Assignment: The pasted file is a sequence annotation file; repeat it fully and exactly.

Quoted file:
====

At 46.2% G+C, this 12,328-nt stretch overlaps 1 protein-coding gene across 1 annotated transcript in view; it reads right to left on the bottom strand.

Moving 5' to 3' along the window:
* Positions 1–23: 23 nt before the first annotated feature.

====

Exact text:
At 46.2% G+C, this 12,328-nt stretch overlaps 1 protein-coding gene across 1 annotated transcript in view; it reads right to left on the bottom strand.

Moving 5' to 3' along the window:
* Positions 1–23: 23 nt before the first annotated feature.